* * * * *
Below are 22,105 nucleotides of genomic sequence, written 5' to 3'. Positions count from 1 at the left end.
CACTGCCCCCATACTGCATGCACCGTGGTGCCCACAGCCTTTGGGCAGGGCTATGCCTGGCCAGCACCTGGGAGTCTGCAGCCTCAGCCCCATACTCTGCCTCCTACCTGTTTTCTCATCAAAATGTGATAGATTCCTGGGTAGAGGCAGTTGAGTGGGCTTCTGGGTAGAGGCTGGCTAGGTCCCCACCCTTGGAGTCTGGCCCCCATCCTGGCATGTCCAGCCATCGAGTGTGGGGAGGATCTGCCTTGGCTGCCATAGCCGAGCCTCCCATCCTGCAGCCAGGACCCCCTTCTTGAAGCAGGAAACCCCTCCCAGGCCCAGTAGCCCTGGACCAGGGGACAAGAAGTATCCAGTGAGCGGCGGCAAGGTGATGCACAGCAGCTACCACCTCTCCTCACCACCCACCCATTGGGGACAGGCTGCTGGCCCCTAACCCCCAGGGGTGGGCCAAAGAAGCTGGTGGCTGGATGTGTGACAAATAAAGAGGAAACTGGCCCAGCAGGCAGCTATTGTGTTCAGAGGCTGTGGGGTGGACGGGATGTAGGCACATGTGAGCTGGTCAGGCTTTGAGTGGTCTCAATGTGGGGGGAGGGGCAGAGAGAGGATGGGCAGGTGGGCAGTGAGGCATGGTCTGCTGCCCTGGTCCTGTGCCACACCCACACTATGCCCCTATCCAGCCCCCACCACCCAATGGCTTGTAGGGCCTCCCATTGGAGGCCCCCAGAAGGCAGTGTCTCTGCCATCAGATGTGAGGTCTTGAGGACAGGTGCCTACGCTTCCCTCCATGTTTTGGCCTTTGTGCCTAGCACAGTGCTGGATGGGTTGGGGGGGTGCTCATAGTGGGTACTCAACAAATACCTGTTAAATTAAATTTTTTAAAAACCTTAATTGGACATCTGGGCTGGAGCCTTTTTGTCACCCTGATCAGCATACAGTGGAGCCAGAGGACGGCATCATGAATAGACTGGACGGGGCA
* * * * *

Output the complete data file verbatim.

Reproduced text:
Below are 22,105 nucleotides of genomic sequence, written 5' to 3'. Positions count from 1 at the left end.
CACTGCCCCCATACTGCATGCACCGTGGTGCCCACAGCCTTTGGGCAGGGCTATGCCTGGCCAGCACCTGGGAGTCTGCAGCCTCAGCCCCATACTCTGCCTCCTACCTGTTTTCTCATCAAAATGTGATAGATTCCTGGGTAGAGGCAGTTGAGTGGGCTTCTGGGTAGAGGCTGGCTAGGTCCCCACCCTTGGAGTCTGGCCCCCATCCTGGCATGTCCAGCCATCGAGTGTGGGGAGGATCTGCCTTGGCTGCCATAGCCGAGCCTCCCATCCTGCAGCCAGGACCCCCTTCTTGAAGCAGGAAACCCCTCCCAGGCCCAGTAGCCCTGGACCAGGGGACAAGAAGTATCCAGTGAGCGGCGGCAAGGTGATGCACAGCAGCTACCACCTCTCCTCACCACCCACCCATTGGGGACAGGCTGCTGGCCCCTAACCCCCAGGGGTGGGCCAAAGAAGCTGGTGGCTGGATGTGTGACAAATAAAGAGGAAACTGGCCCAGCAGGCAGCTATTGTGTTCAGAGGCTGTGGGGTGGACGGGATGTAGGCACATGTGAGCTGGTCAGGCTTTGAGTGGTCTCAATGTGGGGGGAGGGGCAGAGAGAGGATGGGCAGGTGGGCAGTGAGGCATGGTCTGCTGCCCTGGTCCTGTGCCACACCCACACTATGCCCCTATCCAGCCCCCACCACCCAATGGCTTGTAGGGCCTCCCATTGGAGGCCCCCAGAAGGCAGTGTCTCTGCCATCAGATGTGAGGTCTTGAGGACAGGTGCCTACGCTTCCCTCCATGTTTTGGCCTTTGTGCCTAGCACAGTGCTGGATGGGTTGGGGGGGTGCTCATAGTGGGTACTCAACAAATACCTGTTAAATTAAATTTTTTAAAAACCTTAATTGGACATCTGGGCTGGAGCCTTTTTGTCACCCTGATCAGCATACAGTGGAGCCAGAGGACGGCATCATGAATAGACTGGACGGGGCA